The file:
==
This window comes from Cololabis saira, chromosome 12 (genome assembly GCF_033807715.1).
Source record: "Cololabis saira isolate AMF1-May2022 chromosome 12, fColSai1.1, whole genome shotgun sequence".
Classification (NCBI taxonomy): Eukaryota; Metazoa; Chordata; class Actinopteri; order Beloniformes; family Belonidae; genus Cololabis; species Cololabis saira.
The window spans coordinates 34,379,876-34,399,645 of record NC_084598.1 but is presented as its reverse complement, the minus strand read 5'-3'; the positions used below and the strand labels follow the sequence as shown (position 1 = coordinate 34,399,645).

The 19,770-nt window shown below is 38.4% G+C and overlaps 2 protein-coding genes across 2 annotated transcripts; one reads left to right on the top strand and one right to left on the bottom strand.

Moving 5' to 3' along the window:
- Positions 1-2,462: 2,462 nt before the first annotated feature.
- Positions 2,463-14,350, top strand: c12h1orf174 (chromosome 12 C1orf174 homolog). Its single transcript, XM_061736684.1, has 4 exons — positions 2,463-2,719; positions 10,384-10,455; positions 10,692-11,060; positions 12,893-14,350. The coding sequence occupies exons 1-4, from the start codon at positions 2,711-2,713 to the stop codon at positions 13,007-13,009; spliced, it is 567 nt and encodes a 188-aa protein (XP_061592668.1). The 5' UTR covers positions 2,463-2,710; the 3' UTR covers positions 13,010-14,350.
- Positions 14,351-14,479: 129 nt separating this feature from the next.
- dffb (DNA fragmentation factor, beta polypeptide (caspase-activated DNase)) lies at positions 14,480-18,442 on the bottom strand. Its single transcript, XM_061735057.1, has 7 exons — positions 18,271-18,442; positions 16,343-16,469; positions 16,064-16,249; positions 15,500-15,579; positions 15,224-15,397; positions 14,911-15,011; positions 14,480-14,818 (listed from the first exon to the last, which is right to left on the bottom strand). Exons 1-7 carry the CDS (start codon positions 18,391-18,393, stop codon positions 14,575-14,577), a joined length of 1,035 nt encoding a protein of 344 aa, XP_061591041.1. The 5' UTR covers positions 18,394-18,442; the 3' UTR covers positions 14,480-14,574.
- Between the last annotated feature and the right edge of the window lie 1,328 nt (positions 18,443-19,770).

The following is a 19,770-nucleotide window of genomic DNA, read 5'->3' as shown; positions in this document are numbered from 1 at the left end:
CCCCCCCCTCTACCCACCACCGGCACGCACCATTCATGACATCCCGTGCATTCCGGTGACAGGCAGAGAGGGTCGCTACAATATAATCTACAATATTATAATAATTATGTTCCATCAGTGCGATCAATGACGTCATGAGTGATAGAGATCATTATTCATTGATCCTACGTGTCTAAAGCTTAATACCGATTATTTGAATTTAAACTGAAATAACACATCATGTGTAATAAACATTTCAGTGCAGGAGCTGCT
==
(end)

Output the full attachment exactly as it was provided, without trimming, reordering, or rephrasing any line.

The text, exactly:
This window comes from Cololabis saira, chromosome 12 (genome assembly GCF_033807715.1).
Source record: "Cololabis saira isolate AMF1-May2022 chromosome 12, fColSai1.1, whole genome shotgun sequence".
Classification (NCBI taxonomy): Eukaryota; Metazoa; Chordata; class Actinopteri; order Beloniformes; family Belonidae; genus Cololabis; species Cololabis saira.
The window spans coordinates 34,379,876-34,399,645 of record NC_084598.1 but is presented as its reverse complement, the minus strand read 5'-3'; the positions used below and the strand labels follow the sequence as shown (position 1 = coordinate 34,399,645).

The 19,770-nt window shown below is 38.4% G+C and overlaps 2 protein-coding genes across 2 annotated transcripts; one reads left to right on the top strand and one right to left on the bottom strand.

Moving 5' to 3' along the window:
- Positions 1-2,462: 2,462 nt before the first annotated feature.
- Positions 2,463-14,350, top strand: c12h1orf174 (chromosome 12 C1orf174 homolog). Its single transcript, XM_061736684.1, has 4 exons — positions 2,463-2,719; positions 10,384-10,455; positions 10,692-11,060; positions 12,893-14,350. The coding sequence occupies exons 1-4, from the start codon at positions 2,711-2,713 to the stop codon at positions 13,007-13,009; spliced, it is 567 nt and encodes a 188-aa protein (XP_061592668.1). The 5' UTR covers positions 2,463-2,710; the 3' UTR covers positions 13,010-14,350.
- Positions 14,351-14,479: 129 nt separating this feature from the next.
- dffb (DNA fragmentation factor, beta polypeptide (caspase-activated DNase)) lies at positions 14,480-18,442 on the bottom strand. Its single transcript, XM_061735057.1, has 7 exons — positions 18,271-18,442; positions 16,343-16,469; positions 16,064-16,249; positions 15,500-15,579; positions 15,224-15,397; positions 14,911-15,011; positions 14,480-14,818 (listed from the first exon to the last, which is right to left on the bottom strand). Exons 1-7 carry the CDS (start codon positions 18,391-18,393, stop codon positions 14,575-14,577), a joined length of 1,035 nt encoding a protein of 344 aa, XP_061591041.1. The 5' UTR covers positions 18,394-18,442; the 3' UTR covers positions 14,480-14,574.
- Between the last annotated feature and the right edge of the window lie 1,328 nt (positions 18,443-19,770).

The following is a 19,770-nucleotide window of genomic DNA, read 5'->3' as shown; positions in this document are numbered from 1 at the left end:
CCCCCCCCTCTACCCACCACCGGCACGCACCATTCATGACATCCCGTGCATTCCGGTGACAGGCAGAGAGGGTCGCTACAATATAATCTACAATATTATAATAATTATGTTCCATCAGTGCGATCAATGACGTCATGAGTGATAGAGATCATTATTCATTGATCCTACGTGTCTAAAGCTTAATACCGATTATTTGAATTTAAACTGAAATAACACATCATGTGTAATAAACATTTCAGTGCAGGAGCTGCT